Jetson/H264 Codec

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About the codec

Although commonly referred to as the H.264 codec, Tegra K1's high-definition video hardware supports encoding and decoding formats in addition to H.264, including VC-1, VP8, MPEG-4 basic, MPEG-2, and JPEG. The driver for the codec hardware is an OpenMAX IL implementation, a standard media streaming interface used by mobile SoCs, and is accessible through gstreamer using the nv_omx_h264enc and nv_omx_h264dec elements. (However, directly access is not allowed.) Visit here if you are new to using gstreamer.

From the command line

Any easy way to get started with the codec is launch some gstreamer pipelines from the terminal.

  • Recieve a RAW RTP video stream over the network and encode it as H.264 to disk:
 gst-launch -e udpsrc host=<IP> port=5004 caps="application/x-rtp, media=(string)video, 
 clock-rate=(int)90000,encoding-name=(string)RAW, sampling=(string)YCbCr-4:2:2, 
 depth=(string)8, width=(string)<WIDTH>, height=(string)<HEIGHT>, payload=(int)96" 
 ! gstrtpjitterbuffer ! rtpvrawdepay ! queue ! video/x-raw-yuv ! nvvidconv 
 ! 'video/x-nvrm-yuv, format=(fourcc)I420' ! nv_omx_h264enc quality-level=2 
 ! video/x-h264 ! matroskamux ! queue ! filesink location=<FILENAME>.mkv

(the <IP>, <WIDTH>, <HEIGHT>, and <FILENAME> parameters are to be provided by user)

  • Capture live video stream from usb camera, encode and store it to local filesystem:
 gst-launch -e v4l2src device=/dev/video0 ! 'video/x-raw-yuv,width=<FRAME_WIDTH>,height=<FRAME_HEIGHT>,framerate=<FRAME_RATE>/1' 
 ! nv_omx_h264enc quality-level=2 ! mp4mux ! filesink location=<FILE_PATH>

e.g. gst-launch -e v4l2src device=/dev/video0 ! 'video/x-raw-yuv,width=1280,height=720,framerate=30/1' ! nv_omx_h264enc quality-level=2 ! mp4mux ! filesink location=/home/room/family.mp4

  • Decode the H.264 file from disk and stream it out over the network:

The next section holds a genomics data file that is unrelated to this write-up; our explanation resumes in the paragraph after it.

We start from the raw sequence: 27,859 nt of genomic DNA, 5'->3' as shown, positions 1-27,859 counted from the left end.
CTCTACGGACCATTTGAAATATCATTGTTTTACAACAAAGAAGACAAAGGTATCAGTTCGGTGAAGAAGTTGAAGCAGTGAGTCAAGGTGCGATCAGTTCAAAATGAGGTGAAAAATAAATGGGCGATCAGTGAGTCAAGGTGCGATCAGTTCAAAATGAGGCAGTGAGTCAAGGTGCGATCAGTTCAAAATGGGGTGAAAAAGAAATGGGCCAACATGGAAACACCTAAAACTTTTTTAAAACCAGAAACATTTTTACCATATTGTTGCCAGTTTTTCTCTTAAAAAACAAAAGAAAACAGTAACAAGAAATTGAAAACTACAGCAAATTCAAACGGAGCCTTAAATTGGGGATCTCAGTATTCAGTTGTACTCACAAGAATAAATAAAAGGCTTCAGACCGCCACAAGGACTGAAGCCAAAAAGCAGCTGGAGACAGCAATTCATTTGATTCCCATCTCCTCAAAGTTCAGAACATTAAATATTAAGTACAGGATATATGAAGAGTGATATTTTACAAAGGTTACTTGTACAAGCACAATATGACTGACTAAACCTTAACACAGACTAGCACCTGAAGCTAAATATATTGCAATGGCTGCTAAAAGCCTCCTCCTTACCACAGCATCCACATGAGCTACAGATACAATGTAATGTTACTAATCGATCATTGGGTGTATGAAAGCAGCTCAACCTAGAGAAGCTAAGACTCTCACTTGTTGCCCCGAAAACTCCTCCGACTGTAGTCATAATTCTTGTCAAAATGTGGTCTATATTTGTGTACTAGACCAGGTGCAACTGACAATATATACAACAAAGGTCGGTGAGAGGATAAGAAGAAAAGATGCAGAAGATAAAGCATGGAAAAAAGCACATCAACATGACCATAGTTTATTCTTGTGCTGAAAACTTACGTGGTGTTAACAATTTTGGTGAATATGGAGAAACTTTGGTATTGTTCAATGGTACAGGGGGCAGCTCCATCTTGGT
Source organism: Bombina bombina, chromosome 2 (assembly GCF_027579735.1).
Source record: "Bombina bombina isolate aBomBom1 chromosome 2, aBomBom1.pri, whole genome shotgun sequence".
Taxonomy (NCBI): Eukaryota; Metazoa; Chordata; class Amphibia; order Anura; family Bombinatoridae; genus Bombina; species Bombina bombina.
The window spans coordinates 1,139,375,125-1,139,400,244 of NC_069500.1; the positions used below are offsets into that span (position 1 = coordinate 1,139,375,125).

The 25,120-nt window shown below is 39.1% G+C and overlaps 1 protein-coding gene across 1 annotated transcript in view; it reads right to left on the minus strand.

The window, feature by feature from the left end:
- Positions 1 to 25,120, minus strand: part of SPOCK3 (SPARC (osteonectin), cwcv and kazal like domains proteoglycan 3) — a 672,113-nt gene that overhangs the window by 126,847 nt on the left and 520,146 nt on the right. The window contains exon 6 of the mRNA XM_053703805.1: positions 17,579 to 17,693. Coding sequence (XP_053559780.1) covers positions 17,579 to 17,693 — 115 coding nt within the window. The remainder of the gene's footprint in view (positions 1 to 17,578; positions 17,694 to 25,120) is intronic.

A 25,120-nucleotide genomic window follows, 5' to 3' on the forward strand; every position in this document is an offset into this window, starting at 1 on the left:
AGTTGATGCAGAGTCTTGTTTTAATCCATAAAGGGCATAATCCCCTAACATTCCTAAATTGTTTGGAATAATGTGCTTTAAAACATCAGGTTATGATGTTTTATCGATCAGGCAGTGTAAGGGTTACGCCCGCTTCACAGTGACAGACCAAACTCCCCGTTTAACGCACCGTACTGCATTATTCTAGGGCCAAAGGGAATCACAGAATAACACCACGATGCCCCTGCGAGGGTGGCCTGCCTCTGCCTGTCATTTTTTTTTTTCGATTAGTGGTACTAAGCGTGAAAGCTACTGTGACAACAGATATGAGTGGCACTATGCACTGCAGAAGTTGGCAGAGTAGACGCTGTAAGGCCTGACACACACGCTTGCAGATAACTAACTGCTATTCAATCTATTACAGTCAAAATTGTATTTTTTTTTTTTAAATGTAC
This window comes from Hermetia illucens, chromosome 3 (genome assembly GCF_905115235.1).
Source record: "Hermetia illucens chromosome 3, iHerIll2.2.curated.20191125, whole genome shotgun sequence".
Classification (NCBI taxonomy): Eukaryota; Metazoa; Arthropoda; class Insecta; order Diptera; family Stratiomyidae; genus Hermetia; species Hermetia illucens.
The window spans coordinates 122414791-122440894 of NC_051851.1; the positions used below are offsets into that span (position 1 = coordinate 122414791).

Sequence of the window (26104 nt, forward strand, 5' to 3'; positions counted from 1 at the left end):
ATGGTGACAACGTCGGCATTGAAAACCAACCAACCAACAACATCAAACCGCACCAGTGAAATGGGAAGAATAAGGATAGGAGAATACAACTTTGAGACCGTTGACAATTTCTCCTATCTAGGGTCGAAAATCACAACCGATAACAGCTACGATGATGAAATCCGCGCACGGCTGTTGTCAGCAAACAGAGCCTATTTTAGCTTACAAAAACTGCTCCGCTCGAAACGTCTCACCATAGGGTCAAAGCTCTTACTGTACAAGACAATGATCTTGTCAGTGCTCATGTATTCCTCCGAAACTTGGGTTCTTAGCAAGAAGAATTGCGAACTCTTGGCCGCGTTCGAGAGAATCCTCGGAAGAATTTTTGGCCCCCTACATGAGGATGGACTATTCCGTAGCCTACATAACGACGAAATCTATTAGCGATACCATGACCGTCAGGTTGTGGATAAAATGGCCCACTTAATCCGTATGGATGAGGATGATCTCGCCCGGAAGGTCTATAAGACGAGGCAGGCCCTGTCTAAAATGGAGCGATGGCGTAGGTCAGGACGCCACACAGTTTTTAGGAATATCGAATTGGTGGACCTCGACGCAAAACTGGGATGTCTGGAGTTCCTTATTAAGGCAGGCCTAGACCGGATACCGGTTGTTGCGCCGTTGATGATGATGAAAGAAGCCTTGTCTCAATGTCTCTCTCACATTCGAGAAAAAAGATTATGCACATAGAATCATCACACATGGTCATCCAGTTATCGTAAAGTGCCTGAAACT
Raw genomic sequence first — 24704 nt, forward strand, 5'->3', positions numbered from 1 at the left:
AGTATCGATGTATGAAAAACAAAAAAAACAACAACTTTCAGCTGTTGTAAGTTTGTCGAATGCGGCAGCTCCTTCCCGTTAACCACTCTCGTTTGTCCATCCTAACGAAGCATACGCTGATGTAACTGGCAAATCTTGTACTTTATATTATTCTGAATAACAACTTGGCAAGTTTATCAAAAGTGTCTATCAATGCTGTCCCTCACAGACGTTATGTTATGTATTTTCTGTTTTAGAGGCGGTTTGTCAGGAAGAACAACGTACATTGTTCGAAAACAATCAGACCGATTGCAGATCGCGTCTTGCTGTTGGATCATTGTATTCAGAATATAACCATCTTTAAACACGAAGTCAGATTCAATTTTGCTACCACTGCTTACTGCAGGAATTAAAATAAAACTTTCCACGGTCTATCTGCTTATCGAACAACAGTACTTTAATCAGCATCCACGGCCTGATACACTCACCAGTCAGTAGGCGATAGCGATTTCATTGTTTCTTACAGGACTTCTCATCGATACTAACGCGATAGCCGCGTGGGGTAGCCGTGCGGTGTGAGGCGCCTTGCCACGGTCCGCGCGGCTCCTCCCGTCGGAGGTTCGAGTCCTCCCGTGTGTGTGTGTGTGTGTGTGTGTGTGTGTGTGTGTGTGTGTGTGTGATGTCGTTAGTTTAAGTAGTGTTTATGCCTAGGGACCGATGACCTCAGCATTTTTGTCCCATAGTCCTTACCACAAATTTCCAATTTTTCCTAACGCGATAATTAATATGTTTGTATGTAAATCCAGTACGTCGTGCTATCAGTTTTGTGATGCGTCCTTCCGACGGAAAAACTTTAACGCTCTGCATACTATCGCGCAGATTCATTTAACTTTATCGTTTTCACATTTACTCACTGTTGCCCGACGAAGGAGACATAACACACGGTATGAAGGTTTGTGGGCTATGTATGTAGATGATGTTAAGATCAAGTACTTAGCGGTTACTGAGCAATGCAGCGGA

gst-launch filesrc location=<FILENAME>.mkv ! matroskademux ! queue ! h264parse ! nv_omx_h264dec 
 ! ffmpegcolorspace ! 'video/x-raw-yuv, format=(fourcc)UYVY' ! rtpvrawpay mtu=1472 
 ! queue ! udpsink host=<IP> port=5004 loop=false
  • Examine the properties & settings of elements using gst-inspect:
 gst-inspect nv_omx_h264enc

Note: The examples above are for gstreamer-0.1. For the newer gstreamer-1.0, read NVIDIA's Multimedia User Guide (such as v2.2 that can be downloaded here).

Debugging

  • Running and Debugging GStreamer Applications
  • Easier debugging - create dot files for analyzing and visualizing a pipeline
    • This can be very helpful, especially when testing a custom gstreamer pipeline or plugin under development. Visit here for more info.
  • The "dot" command is available in the "graphviz" package. Graphviz intsallation on Ubuntu
  • Below is a handy script to visualize dot files on Ubuntu. It temporarily creates a 'png' file using 'dot' and shows it using eog - eye of gnome imageviewer
#!/bin/bash 
#title          :dotFileViewer.sh
#description    :This script will display a dot file using eog - eye of gnome  
#usage          :dotFileViewer.sh <dot_file>
#example        :dotFileViewer.sh /tmp/test/0.00.00.436609917-gst-launch.READY_PAUSED.dot 
if [ $# -lt 1 ];then 
	echo "I don't know which dot file to open and show. Must supply 1 argument for that."; exit -1;
fi 
if [ ! -f $1 ]; then 
	echo "Invalid input file."; exit -1;
fi
dot -Tpng $1 > /tmp/`basename $1 .dot`.png 
eog /tmp/`basename $1 .dot`.png &
  • Another script to watch for changes in local filesystem directory and display a dot file. This can be useful when doing iterative debug/test. This sample uses 'inotify-tools' package to get notified, you can explore other ways too.
#!/bin/bash
#title          :dotFileWatcherViewer.sh
#description    :This script will watch for any changes in <arg1> directory and display a dot file using dotFileViewer.sh
#usage          :dotFileWatcherViewer.sh <watch directory> <filename filter>
#example        :dotFileWatcherViewer.sh /tmp/test/ *PAUSED_PLAYING* 
if [ $# -lt 1 ];then 
	echo "I don't know what directory to use. Must supply 1 argument for that."; exit -1;
fi 
if [ ! -d $1 ]; then
	echo "Invalid directory path/name."; exit -1;
fi 
while inotifywait -e modify -e create -e delete $1; do
	if [ $# -ge 2 ]; then 
		dotFileViewer.sh $1/$2
	else
		dotFileViewer.sh $1/*PAUSED_PLAYING*
	fi
done 

From within your application

Using the gstreamer-defined appsrc and appsink elements, it's possible to efficiently send application data into a local gstreamer pipeline running in the application's userspace. For example using appsrc a CUDA video processing application could send it's image buffers into gstreamer to be encoded, and then retrieve the H.264-encoded data from gstreamer using appsink. Code sample using nv_omx_h264enc/nv_omx_h264dec coming soon!